Republicans and Democrats extract different lessons from the San Bernardino massacre, with the former seeing the need for tighter anti-terrorism policies and the latter seeing the need for tighter gun-control laws.

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WASHINGTON — On the campaign trail, in the White House and on Twitter, it was as if politicians were responding to completely different events.

After the shooting rampage in San Bernardino, Calif., left at least 14 people dead, Democrats demanded a tightening of the country’s gun laws, laying blame on a culture that allows even people who are not permitted to board airplanes to buy guns with ease. Republicans talked of a separate policy failure, drawing on news reports that the massacre may have been spurred by religious extremists to warn that the country is under attack and ill-equipped to deal with it.

The rampage put presidential candidates in a quandary on a day almost all were holding public events and found themselves under pressure to address the violence in California, even as the facts remained murky. And even though the guns used in the attack were purchased legally.

As more details about the attackers were made public, GOP candidates — nearly all of whom spoke at a Washington forum hosted by the Republican Jewish Coalition — issued increasingly harsh attacks on what they said was the Obama administration’s unwillingness to come to terms with the true threat posed by Muslim extremists.

The “horrific murder underscores that we are at a time of war, whether or not the current administration realizes it,” Texas Sen. Ted Cruz said, conceding the motives in the attack were not yet fully clear.

Like others, he was adamant that the Obama administration has held back in the name of political correctness. “We need a president who will call the enemy by its name: radical Islamic terrorism,” he said. “There’s a power of speaking the truth.”

Obama administration officials avoid terms such as “Islamic extremism” and “Muslim terrorists” to keep from alienating the world’s billion or so Muslims, including the leaders of crucial allies in the Middle East.

Some Republicans passed on mentioning the bloodbath altogether. Ben Carson stuck to remarks that never touched on San Bernardino. Jeb Bush opened his hawkish speech with a moment of silence for the victims but never returned to the issue.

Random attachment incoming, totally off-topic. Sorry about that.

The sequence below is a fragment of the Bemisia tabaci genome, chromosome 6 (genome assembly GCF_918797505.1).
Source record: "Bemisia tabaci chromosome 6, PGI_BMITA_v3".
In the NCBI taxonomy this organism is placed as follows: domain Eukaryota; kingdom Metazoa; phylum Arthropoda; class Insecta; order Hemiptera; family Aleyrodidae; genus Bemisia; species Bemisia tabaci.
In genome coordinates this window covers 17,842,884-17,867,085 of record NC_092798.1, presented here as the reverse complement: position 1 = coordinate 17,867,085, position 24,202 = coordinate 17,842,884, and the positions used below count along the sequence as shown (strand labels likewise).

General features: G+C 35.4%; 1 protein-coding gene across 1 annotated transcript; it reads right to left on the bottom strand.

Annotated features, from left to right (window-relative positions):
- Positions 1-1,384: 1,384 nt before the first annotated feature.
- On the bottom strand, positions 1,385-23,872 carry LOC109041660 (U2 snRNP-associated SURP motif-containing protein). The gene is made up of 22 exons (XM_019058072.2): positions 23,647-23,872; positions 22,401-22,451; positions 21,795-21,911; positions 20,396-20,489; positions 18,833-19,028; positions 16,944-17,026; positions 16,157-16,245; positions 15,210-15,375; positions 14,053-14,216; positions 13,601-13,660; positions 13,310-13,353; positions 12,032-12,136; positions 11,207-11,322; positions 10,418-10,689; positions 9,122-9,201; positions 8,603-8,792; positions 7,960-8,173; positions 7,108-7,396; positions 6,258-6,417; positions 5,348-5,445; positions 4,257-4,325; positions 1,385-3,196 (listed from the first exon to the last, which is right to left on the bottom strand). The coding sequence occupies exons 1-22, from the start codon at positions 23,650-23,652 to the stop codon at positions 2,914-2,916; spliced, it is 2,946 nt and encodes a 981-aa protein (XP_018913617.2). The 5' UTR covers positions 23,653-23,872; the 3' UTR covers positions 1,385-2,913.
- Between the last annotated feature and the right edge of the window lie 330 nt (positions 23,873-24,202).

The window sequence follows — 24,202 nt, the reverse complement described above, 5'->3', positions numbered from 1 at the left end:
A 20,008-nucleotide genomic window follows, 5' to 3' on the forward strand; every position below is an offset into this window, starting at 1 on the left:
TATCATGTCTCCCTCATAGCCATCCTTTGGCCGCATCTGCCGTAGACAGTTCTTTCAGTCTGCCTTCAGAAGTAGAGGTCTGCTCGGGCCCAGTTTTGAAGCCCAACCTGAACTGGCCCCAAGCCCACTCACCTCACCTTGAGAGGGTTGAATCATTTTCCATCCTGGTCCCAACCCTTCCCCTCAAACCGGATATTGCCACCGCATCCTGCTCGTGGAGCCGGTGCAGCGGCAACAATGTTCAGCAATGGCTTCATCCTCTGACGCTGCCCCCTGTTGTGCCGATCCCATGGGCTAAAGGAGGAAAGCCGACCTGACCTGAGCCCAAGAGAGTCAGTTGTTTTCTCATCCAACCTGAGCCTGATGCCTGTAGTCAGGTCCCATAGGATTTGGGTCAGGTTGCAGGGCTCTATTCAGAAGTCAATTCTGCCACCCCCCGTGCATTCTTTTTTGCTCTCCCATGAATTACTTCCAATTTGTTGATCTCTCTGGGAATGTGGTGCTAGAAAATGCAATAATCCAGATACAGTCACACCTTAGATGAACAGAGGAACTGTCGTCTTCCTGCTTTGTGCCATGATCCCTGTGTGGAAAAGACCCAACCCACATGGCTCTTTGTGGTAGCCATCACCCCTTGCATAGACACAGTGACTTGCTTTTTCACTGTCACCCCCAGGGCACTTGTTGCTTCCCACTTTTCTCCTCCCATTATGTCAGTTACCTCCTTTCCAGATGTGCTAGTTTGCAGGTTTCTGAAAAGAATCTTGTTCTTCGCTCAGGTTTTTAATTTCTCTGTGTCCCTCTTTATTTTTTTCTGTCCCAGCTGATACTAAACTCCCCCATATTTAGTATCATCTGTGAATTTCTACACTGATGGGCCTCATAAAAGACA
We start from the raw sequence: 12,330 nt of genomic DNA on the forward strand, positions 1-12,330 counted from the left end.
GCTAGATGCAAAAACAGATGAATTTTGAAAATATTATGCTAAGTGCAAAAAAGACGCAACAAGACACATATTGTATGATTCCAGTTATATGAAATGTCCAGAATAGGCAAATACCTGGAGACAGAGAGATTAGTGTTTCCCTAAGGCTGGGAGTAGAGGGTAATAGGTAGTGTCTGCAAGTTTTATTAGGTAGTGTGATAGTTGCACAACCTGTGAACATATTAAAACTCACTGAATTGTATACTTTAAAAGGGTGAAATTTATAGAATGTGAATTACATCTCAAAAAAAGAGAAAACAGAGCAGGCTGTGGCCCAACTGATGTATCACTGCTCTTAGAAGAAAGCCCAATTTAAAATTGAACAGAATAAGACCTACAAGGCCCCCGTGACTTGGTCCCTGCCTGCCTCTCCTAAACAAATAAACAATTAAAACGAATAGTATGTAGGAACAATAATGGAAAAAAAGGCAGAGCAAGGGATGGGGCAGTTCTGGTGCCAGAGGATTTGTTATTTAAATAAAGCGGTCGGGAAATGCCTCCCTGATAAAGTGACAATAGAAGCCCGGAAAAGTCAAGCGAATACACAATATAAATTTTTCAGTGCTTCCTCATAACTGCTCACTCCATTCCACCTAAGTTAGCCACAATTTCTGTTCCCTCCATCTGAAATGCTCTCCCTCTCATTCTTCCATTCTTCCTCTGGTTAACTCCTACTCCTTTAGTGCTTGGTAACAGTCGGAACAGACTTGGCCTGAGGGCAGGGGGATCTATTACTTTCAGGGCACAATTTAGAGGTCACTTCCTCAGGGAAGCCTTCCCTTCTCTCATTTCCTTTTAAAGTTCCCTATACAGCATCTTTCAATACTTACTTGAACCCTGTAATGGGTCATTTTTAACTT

New Jersey Gov. Chris Christie, on the other hand, built much of his message to the Jewish group around the Wednesday attack.

“From the time I began to watch the events unfold last night, I (was) convinced that it was a terrorist attack,” he said. “The president continues to wring his hands and say, ‘We’ll see.’ … But those folks dressed in tactical gear with semi-automatic weapons came there to do something.”

He warned that the event should be a wake-up call, but for stepped-up national defense and intelligence. He, like others who spoke, made no mention of gun-control laws. “If a center for the developmentally disabled in San Bernardino, Calif., can be a target for a terrorist attack, then every place in America is a target for a terrorist attack,” Christie said. “We need to come to grips with the idea that we are in the midst of the next world war.”

As the candidates attacked Obama at an auditorium a few blocks from the White House, the president called reporters to the Oval Office after his briefing from FBI Director James Comey. He emphasized the need to “get the facts” before making a judgment about the case. “At this stage, we do not yet know why this terrible event occurred,” Obama said Thursday morning.

But, he added, “right now, it’s just too easy” for people who are determined to kill others to “get access to weapons.”

On Capitol Hill, meanwhile, Republicans blocked several efforts by Democrats to add gun-control provisions to a budget measure.

In one of a series of near-party-line procedural votes, the Senate, by a 54-45 vote, blocked a proposal by Sen. Dianne Feinstein of California that would have stopped people on the government’s anti-terrorist “no fly” list from buying guns. Republican opponents said the list includes too many errors to be used for preventing gun sales. By 50-48, the chamber also blocked a measure by Sens. Joe Manchin, D-W.Va., and Pat Toomey, R-Pa., to tighten the background-check system.

All Republicans voted to block the Feinstein measure except for Sen. Mark Kirk of Illinois, who faces a difficult re-election campaign next year in a heavily Democratic state.

Hillary Clinton doubled down on her campaign for gun control. “We cannot go on with losing 90 people a day to gun violence,” Clinton wrote on Twitter. “We need to take action now.”

On the campaign trail in New Hampshire, she also said it was critical to lead the world in working to prevent “the kind of attacks we’ve been seeing.”

By focusing even, in part, on gun control, Clinton was left vulnerable to GOP attacks that she was downplaying the fight against terrorism.

“Hillary Clinton was tweeting about gun control while we learned radical Islamic terrorists have been building pipe bombs,” said Carly Fiorina, the former Hewlett-Packard chief executive and GOP candidate.

But it was Donald Trump who ramped up the rhetoric further than all the others. As his remarks turned to San Bernardino, Trump said Obama’s refusal to use the terms “radical Islamic terrorism” indicates that “there is something going on with him that we don’t know about.” The ominous comment echoed Trump’s history of questioning Obama’s birthplace and airing of false claims that the president practices Islam.